Loyola University Chicago

Quinlan School of Business

Risk Management

The MBA with a risk management concentration offers you the opportunity to study in Loyola's newest discipline. Calculating and mitigating risk is top of mind for today's senior executives. This concentration focuses on the latest principles and practices for appropriately leveraging business opportunities. We offer you hands-on learning, often in partnership with recognized local businesses, as well as a global perspective on current issues.

Elective Courses

Choose three of the following courses (from at least two different disciplines) in order to obtain a risk management concentration.

Courses (3)

This course explores the emerging practice of "enterprise risk management" (ERM) or "integrated risk management"-a new managerial outlook on managing risk. Enterprise risk management considers all the risks faced by the firm and attempts to integrate these disparate risks into a single unified analytical framework. Traditionally, risk has been managed in the compartments of financial risk, operating risk, and credit risk. Rather than allowing risk to remain in such "silos," ERM insists that these must be brought together into one system of risk management. 
Outcome: Upon completing this course, students will have a greater understanding of the nature of risk that affect the entire enterprise and they will be able to analyze risk is a more systematic and rigorous manner.

Students are introduced to a plethora of financial derivatives, including both exchange-traded and OTC products, and then learn to use these products to hedge interest rate and other risks largely through the study of cases and detailed examples emphasizing the formation and use of synthetic positions.

Outcome: Students will be able to demonstrate an understanding of a wide variety of derivative products, as well as be able to use these products to manage interest rate and other risks.

This course is an introduction to options, futures, forwards and swaps as derivative securities. After an overview of these securities, a detailed examination of the methods of valuing options will be presented. Binomial trees and a discussion of the Black-Scholes option pricing model will be emphasized, followed by insights into option contracts as useful risk management instruments. A brief introduction to stochastic calculus is also given. Stock, index, debt, commodity, foreign currency and futures options are reviewed, and option strategies are analyzed as managerial tools in financial decision-making. Skills developed in this course include analytical and decision-making, creative thinking and communication. Throughout the course the notion of risk both as potential loss and opportunity for gain and its management will be highlighted. Ethical and social dimensions of risk management and the use and abuse of derivative securities will be emphasized to help students become responsible financial managers. The recent credit crisis and its origin in subprime mortgages will be reviewed. Students are encouraged to form teams and work jointly on five sets of homework problems and to also develop trading strategies. The course integrates functional areas in finance, accounting, economics, business ethics and quantitative methods.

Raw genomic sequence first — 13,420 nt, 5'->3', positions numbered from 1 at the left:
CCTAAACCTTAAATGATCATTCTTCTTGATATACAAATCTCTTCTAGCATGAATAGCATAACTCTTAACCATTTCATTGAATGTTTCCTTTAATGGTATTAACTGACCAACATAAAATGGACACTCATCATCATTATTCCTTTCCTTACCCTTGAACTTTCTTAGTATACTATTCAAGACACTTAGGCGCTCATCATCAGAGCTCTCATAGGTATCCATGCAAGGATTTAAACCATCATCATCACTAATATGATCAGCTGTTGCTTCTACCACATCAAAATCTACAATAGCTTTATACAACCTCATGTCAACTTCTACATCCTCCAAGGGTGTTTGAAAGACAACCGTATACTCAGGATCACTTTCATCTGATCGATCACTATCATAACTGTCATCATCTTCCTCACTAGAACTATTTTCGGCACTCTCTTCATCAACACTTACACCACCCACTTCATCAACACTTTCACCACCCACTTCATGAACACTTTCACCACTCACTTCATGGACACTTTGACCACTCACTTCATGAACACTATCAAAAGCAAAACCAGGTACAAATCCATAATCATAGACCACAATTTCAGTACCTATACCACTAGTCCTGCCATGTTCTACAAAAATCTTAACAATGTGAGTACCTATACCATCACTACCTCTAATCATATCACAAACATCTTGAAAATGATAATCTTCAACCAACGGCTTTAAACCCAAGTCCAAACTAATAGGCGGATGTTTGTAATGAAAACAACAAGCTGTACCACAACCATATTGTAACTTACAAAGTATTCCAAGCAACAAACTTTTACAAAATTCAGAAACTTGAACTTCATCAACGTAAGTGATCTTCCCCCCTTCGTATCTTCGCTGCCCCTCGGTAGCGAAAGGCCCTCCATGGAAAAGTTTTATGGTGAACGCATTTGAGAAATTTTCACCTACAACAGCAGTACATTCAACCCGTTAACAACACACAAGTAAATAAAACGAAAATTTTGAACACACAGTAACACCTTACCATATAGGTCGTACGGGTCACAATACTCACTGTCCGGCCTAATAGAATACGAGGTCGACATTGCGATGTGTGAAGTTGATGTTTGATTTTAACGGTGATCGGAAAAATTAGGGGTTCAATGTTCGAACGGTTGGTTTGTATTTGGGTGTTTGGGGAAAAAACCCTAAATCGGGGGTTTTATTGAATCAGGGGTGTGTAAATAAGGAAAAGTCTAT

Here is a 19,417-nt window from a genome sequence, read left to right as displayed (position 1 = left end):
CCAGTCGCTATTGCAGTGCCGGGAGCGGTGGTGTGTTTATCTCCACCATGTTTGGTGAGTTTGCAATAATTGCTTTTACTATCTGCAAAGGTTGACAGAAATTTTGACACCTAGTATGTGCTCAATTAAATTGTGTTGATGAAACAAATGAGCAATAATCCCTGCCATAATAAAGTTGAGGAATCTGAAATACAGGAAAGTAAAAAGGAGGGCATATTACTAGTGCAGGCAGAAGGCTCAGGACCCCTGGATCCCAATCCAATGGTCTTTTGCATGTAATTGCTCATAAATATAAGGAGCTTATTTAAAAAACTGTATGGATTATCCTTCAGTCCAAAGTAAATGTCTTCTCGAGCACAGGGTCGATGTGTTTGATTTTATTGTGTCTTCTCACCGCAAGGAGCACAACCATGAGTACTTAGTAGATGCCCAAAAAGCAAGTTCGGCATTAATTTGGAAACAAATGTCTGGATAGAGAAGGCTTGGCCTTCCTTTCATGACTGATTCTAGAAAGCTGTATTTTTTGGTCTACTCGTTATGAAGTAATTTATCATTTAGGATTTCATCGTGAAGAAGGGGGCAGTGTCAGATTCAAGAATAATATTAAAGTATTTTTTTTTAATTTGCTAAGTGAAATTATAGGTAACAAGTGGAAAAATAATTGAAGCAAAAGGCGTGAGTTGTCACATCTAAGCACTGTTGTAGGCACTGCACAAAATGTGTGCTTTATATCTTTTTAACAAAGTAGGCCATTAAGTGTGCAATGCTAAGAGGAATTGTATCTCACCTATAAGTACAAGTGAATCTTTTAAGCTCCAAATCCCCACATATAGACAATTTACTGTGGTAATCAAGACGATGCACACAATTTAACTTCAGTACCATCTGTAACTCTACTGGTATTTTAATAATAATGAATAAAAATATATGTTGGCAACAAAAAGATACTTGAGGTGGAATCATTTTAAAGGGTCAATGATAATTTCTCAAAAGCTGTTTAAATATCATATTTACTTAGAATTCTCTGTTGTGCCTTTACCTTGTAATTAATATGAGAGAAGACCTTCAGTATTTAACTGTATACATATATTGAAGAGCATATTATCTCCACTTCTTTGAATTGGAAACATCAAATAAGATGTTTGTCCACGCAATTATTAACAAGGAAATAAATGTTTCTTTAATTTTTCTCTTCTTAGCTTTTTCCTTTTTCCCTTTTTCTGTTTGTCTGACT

This is an advanced course in valuation where students are given a thorough grounding in traditional valuation models (DCF and relative valuation) and also introduced to real option methods and ideas; a certain emphasis is placed on the valuation of start-ups and students are introduced to the venture capital markets.
Outcome:  Students will be able to demonstrate an understanding of traditional valuation models as well as real options methods and ideas.